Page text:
Is Liver Stiffness Seen in HIV Patients a Result of Hepatotoxic Drug Exposure?

Liver with cirrhosis, computer illustration. Cirrhosis is a consequence of chronic liver disease characterized by fibrosis and scarring of tissue.
Researchers aimed to estimate the prevalence of liver fibrosis and factors associated with it in people living with HIV compared with those in a control group.

Researchers observed a higher prevalence of liver stiffness measurement (LSM) among people living with HIV (PWH) compared with the general population. These findings from a cross-sectional cohort study were published in the The Journal of Infectious Diseases.

For this analysis, data from 2 studies were pooled. PWH (n=342) were recruited from clinics in Copenhagen between 2015 and 2016, and as controls, inhabitants (n=2190) of the Netherlands were enrolled between 2011 and 2014. LSM was defined as 5.5 (±1.6) kilopascal (kPa) as assessed by transient elastography.

Compared with those in the control group, PWH were more likely to be men, were younger, and were less likely to be White (all P <.01). They also had greater abdominal obesity, higher triglyceride and alanine aminotransferase levels (ALT), and more instances of metabolic syndrome (all P <.01). PWH also had lower body mass indexes and total cholesterol levels than members of the control group (both P <.01). PWH also consumed less alcohol (P =.03).

Elevated LSM was observed among 12% of PWH and 7% of the control group (P <.01). Mild, moderate, and severe fibrosis was higher among PWH (P <.01). Moderate to severe hepatic steatosis was 8% among PWH and 35% among the control group.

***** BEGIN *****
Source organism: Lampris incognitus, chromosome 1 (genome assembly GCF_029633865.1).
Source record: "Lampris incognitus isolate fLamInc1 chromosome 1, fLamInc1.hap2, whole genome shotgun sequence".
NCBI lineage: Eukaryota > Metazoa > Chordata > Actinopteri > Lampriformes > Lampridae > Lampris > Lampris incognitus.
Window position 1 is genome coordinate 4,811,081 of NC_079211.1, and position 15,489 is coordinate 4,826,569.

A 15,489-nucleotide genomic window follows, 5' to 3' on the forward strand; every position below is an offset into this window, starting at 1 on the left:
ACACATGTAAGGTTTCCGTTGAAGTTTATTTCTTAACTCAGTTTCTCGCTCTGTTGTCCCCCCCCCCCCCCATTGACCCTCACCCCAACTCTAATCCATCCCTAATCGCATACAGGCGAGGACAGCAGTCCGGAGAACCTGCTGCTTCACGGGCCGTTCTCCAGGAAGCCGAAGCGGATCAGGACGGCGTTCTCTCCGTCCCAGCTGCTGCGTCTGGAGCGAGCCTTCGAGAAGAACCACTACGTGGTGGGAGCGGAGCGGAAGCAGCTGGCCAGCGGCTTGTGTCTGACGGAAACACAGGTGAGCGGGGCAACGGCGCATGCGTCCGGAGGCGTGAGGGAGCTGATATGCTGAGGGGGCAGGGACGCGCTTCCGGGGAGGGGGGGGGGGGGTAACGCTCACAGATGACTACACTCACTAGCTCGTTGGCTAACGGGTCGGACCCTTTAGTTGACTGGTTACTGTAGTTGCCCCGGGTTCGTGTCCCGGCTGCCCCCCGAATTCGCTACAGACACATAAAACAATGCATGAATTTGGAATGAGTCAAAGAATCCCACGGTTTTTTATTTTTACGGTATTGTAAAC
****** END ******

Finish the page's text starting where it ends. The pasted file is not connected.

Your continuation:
Among PWH, those with elevated LSM were older, were more likely to have diabetes or hepatic steatosis, and had larger waist circumferences (all P <.01). Those with PWH with elevated LSM also had greater body mass indexes, had higher AST levels, and were more likely to be obese or overweight, and to have metabolic syndrome (all P =.02).

Having HIV was associated with elevated LSM (adjusted odds ratio [aOR], 1.84; 95% CI, 1.17-2.88; P <.001), especially among individuals aged 57 to 63 years (aOR, 4.35; 95% CI, 1.27-14.88; P =.02) or 63 to 79 years (aOR, 8.67; 95% CI, 2.56-29.35; P <.01).

This study did not include data on liver biopsy, which limited the accuracy of liver fibrosis diagnosis and staging.

These data indicated HIV infection was associated with LSM compared with data from the general population. This trend was observed despite a significantly reduced prevalence of alcohol consumption and suggested that LSM may be triggered by an exposure to hepatotoxic drugs.

Disclosure: Several study authors declared affiliations with the pharmaceutical industry. Please see the original reference for a full list of authors’ disclosures.


Kirkegaard-Klitbo DM, Bendtsen F, Lundgren J, et al. Increased prevalence of liver fibrosis in people living with HIV without viral hepatitis compared to population controls. Published online December 15, 2020. J Infect Dis. doi:10.1093/infdis/jiaa763